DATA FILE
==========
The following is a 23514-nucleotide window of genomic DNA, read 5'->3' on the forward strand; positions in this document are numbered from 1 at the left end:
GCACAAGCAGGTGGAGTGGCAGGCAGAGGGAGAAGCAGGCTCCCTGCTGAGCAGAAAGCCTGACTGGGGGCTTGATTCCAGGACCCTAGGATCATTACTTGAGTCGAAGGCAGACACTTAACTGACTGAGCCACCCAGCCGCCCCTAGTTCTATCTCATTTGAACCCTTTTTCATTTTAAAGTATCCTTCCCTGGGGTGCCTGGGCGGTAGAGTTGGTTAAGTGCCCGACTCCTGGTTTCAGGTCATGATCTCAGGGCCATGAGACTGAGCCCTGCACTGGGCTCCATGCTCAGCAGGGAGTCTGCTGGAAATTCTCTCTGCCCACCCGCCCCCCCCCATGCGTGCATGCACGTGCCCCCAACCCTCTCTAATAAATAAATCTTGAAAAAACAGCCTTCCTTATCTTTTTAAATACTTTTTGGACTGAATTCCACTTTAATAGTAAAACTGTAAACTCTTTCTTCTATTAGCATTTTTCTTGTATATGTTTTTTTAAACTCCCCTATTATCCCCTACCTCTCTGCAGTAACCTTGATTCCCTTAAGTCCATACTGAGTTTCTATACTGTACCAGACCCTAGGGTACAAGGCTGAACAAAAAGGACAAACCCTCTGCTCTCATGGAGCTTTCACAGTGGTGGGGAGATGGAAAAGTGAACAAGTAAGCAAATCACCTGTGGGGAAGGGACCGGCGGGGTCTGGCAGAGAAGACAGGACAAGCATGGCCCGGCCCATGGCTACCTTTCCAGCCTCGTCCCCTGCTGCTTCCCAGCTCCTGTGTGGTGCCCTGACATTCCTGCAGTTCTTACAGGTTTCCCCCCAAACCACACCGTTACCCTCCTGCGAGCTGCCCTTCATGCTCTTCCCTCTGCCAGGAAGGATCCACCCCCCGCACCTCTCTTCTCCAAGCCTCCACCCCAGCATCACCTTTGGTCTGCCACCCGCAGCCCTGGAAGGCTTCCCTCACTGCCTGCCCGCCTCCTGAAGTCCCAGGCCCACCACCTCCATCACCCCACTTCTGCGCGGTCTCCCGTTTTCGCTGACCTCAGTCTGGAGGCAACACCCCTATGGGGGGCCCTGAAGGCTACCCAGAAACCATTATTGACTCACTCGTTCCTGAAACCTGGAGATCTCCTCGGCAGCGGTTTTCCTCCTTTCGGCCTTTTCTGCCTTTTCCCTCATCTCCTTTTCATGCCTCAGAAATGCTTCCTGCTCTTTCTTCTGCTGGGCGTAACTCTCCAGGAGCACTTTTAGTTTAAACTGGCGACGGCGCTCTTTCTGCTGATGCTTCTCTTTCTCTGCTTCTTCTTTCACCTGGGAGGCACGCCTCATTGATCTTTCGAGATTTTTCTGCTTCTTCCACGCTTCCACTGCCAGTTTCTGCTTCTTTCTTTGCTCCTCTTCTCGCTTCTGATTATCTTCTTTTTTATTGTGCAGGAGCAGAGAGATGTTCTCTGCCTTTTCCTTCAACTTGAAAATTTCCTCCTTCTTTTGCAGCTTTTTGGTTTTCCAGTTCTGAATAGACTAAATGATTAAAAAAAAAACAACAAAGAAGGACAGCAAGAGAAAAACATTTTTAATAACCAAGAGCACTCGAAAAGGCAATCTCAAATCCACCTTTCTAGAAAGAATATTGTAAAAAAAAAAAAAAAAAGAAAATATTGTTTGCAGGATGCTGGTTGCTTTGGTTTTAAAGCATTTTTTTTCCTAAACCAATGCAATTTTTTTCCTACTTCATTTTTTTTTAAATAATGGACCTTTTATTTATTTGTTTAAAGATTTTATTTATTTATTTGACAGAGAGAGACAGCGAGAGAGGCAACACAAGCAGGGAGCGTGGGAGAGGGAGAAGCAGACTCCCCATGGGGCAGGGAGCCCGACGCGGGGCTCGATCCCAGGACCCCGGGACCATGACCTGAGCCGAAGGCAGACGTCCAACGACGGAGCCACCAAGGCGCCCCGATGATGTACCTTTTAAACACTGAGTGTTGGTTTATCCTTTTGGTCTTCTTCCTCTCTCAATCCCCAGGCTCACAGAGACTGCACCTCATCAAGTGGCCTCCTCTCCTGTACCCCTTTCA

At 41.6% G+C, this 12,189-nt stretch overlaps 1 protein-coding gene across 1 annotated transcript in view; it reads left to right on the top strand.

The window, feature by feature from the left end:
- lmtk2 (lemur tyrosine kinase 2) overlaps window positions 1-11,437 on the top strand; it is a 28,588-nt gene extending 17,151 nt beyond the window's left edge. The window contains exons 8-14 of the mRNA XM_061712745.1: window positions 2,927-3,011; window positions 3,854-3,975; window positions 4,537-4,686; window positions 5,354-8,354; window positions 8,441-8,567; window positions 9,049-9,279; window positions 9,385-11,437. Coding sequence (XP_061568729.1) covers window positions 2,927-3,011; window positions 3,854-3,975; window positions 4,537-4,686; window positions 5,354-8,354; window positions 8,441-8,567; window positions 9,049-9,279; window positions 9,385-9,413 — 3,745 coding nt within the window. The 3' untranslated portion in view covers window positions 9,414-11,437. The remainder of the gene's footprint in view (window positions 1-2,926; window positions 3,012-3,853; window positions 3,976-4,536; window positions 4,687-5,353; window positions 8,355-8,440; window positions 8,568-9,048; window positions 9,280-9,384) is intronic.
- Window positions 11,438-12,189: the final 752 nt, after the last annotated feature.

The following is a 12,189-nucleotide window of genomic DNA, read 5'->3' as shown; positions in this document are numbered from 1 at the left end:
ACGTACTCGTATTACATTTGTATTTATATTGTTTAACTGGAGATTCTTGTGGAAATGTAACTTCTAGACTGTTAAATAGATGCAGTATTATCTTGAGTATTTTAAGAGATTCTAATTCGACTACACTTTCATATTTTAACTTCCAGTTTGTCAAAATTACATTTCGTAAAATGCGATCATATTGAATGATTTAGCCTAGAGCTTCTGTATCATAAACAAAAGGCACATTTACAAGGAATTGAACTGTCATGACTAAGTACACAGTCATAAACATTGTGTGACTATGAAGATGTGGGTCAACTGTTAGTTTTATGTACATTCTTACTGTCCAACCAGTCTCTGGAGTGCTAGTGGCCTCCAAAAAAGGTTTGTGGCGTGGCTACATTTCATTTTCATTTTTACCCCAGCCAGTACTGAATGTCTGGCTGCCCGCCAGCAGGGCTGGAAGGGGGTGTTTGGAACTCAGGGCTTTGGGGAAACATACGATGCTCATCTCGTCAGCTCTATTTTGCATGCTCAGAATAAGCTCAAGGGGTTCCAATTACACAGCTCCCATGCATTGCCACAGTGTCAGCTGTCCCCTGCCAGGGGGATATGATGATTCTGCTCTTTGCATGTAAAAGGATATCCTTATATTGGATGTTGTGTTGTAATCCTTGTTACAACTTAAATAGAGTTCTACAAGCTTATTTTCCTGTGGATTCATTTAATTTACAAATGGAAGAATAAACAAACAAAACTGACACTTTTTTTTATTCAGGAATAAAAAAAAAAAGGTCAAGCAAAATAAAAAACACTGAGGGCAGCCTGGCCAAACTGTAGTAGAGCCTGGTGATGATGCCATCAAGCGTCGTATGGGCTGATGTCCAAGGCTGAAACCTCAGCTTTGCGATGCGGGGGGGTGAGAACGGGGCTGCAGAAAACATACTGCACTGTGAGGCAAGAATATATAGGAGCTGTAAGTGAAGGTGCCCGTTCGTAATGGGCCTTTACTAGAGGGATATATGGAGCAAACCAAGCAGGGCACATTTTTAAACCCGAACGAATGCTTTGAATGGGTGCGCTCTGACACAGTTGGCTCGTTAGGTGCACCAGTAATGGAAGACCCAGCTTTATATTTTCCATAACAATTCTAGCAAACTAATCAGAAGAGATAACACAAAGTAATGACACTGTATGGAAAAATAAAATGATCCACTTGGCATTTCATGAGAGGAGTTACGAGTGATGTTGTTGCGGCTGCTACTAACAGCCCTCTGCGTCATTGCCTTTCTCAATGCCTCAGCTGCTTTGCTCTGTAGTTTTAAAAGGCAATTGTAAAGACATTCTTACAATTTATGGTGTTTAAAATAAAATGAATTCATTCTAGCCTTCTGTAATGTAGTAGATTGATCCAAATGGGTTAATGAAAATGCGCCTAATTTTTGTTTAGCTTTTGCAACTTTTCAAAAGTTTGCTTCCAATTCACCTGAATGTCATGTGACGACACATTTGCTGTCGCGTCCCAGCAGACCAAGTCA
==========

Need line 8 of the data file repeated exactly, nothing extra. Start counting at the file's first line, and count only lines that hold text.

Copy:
ACGTACTCGTATTACATTTGTATTTATATTGTTTAACTGGAGATTCTTGTGGAAATGTAACTTCTAGACTGTTAAATAGATGCAGTATTATCTTGAGTATTTTAAGAGATTCTAATTCGACTACACTTTCATATTTTAACTTCCAGTTTGTCAAAATTACATTTCGTAAAATGCGATCATATTGAATGATTTAGCCTAGAGCTTCTGTATCATAAACAAAAGGCACATTTACAAGGAATTGAACTGTCATGACTAAGTACACAGTCATAAACATTGTGTGACTATGAAGATGTGGGTCAACTGTTAGTTTTATGTACATTCTTACTGTCCAACCAGTCTCTGGAGTGCTAGTGGCCTCCAAAAAAGGTTTGTGGCGTGGCTACATTTCATTTTCATTTTTACCCCAGCCAGTACTGAATGTCTGGCTGCCCGCCAGCAGGGCTGGAAGGGGGTGTTTGGAACTCAGGGCTTTGGGGAAACATACGATGCTCATCTCGTCAGCTCTATTTTGCATGCTCAGAATAAGCTCAAGGGGTTCCAATTACACAGCTCCCATGCATTGCCACAGTGTCAGCTGTCCCCTGCCAGGGGGATATGATGATTCTGCTCTTTGCATGTAAAAGGATATCCTTATATTGGATGTTGTGTTGTAATCCTTGTTACAACTTAAATAGAGTTCTACAAGCTTATTTTCCTGTGGATTCATTTAATTTACAAATGGAAGAATAAACAAACAAAACTGACACTTTTTTTTATTCAGGAATAAAAAAAAAAAGGTCAAGCAAAATAAAAAACACTGAGGGCAGCCTGGCCAAACTGTAGTAGAGCCTGGTGATGATGCCATCAAGCGTCGTATGGGCTGATGTCCAAGGCTGAAACCTCAGCTTTGCGATGCGGGGGGGTGAGAACGGGGCTGCAGAAAACATACTGCACTGTGAGGCAAGAATATATAGGAGCTGTAAGTGAAGGTGCCCGTTCGTAATGGGCCTTTACTAGAGGGATATATGGAGCAAACCAAGCAGGGCACATTTTTAAACCCGAACGAATGCTTTGAATGGGTGCGCTCTGACACAGTTGGCTCGTTAGGTGCACCAGTAATGGAAGACCCAGCTTTATATTTTCCATAACAATTCTAGCAAACTAATCAGAAGAGATAACACAAAGTAATGACACTGTATGGAAAAATAAAATGATCCACTTGGCATTTCATGAGAGGAGTTACGAGTGATGTTGTTGCGGCTGCTACTAACAGCCCTCTGCGTCATTGCCTTTCTCAATGCCTCAGCTGCTTTGCTCTGTAGTTTTAAAAGGCAATTGTAAAGACATTCTTACAATTTATGGTGTTTAAAATAAAATGAATTCATTCTAGCCTTCTGTAATGTAGTAGATTGATCCAAATGGGTTAATGAAAATGCGCCTAATTTTTGTTTAGCTTTTGCAACTTTTCAAAAGTTTGCTTCCAATTCACCTGAATGTCATGTGACGACACATTTGCTGTCGCGTCCCAGCAGACCAAGTCA